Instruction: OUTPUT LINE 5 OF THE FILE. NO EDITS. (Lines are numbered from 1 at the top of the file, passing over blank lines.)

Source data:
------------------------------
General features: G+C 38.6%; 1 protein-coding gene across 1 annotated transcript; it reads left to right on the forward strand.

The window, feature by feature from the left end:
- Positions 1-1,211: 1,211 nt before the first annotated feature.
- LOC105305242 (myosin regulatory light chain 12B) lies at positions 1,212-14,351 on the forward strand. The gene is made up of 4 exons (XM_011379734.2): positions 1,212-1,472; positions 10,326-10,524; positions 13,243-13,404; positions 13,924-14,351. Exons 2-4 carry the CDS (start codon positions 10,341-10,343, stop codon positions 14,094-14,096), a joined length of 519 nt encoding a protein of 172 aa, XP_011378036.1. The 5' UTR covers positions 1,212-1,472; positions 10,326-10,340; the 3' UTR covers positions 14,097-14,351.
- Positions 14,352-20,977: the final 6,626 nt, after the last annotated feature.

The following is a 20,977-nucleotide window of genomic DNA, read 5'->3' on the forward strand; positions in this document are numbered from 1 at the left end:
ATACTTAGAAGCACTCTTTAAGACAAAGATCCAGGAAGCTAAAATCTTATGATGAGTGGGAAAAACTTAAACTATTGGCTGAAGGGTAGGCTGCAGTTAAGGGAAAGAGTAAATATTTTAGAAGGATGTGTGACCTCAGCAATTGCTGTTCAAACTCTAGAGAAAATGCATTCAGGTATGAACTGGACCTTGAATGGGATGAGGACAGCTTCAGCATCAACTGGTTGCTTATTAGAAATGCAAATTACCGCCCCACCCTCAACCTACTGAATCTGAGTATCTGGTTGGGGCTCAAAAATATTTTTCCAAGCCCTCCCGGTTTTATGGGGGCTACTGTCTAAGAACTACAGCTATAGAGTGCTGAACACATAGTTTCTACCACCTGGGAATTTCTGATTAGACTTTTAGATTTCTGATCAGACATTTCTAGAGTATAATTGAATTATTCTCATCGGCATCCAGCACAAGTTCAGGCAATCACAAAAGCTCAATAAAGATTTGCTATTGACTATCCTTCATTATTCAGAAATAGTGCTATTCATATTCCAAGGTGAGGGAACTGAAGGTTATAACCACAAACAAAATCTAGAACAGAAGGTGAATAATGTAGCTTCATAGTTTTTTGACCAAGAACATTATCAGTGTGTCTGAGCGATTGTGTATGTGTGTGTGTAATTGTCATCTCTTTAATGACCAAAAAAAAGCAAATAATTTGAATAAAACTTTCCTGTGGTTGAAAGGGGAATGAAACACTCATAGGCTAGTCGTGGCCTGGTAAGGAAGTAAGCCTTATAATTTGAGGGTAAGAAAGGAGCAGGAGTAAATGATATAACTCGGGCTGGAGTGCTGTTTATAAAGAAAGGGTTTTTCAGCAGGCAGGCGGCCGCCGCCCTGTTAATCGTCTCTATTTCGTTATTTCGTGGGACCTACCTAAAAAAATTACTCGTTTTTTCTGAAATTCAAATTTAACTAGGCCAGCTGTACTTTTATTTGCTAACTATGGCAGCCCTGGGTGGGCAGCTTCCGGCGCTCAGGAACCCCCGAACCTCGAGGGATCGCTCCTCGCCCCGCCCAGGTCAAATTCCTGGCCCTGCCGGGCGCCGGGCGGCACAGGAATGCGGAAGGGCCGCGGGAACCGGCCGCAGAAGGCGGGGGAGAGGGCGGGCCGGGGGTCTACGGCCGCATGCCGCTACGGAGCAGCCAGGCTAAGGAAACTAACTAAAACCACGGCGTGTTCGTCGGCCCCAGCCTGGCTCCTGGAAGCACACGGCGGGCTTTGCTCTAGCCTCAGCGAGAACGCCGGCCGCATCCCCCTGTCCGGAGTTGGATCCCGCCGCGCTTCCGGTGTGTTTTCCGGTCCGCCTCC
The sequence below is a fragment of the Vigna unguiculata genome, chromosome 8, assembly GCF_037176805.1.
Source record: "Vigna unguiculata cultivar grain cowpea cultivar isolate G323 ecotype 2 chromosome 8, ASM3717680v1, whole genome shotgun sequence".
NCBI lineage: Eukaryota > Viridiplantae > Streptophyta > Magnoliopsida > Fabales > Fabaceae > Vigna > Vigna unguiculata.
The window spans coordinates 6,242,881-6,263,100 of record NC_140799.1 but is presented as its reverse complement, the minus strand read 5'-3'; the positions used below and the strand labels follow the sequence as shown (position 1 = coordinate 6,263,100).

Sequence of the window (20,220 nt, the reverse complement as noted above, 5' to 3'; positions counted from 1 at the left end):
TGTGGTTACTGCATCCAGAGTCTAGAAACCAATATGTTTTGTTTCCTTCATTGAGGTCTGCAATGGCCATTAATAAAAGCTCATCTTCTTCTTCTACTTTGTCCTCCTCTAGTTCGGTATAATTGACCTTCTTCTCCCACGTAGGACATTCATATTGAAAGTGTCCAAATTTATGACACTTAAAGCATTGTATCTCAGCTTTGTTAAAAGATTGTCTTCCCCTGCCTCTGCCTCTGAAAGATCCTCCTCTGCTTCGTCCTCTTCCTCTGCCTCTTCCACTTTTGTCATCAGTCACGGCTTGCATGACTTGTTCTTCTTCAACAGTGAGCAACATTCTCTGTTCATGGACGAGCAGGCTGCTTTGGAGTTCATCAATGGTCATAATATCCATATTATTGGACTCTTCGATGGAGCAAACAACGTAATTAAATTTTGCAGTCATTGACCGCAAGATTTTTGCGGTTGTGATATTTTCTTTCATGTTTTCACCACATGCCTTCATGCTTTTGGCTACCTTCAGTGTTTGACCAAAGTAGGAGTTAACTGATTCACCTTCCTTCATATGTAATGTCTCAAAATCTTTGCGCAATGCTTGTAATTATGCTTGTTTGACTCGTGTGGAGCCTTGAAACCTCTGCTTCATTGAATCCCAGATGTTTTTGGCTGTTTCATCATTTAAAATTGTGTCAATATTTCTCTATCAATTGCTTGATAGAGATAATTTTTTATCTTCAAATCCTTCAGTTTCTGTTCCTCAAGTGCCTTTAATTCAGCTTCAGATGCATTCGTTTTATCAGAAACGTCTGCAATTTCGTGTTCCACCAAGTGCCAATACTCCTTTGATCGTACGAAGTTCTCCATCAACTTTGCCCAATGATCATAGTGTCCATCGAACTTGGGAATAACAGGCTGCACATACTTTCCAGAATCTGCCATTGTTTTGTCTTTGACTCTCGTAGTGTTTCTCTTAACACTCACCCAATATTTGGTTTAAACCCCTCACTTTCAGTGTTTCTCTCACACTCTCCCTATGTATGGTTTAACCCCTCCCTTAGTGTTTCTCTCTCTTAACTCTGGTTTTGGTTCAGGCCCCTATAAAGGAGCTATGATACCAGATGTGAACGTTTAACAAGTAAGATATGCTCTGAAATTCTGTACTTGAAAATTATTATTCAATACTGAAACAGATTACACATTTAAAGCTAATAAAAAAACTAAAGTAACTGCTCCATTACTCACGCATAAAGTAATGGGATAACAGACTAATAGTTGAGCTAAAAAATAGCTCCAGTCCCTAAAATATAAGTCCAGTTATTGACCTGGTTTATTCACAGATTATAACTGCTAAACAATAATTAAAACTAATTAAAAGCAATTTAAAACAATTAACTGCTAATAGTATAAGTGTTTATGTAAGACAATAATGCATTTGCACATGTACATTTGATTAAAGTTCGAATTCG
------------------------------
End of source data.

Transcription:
- Positions 14,352-20,977: the final 6,626 nt, after the last annotated feature.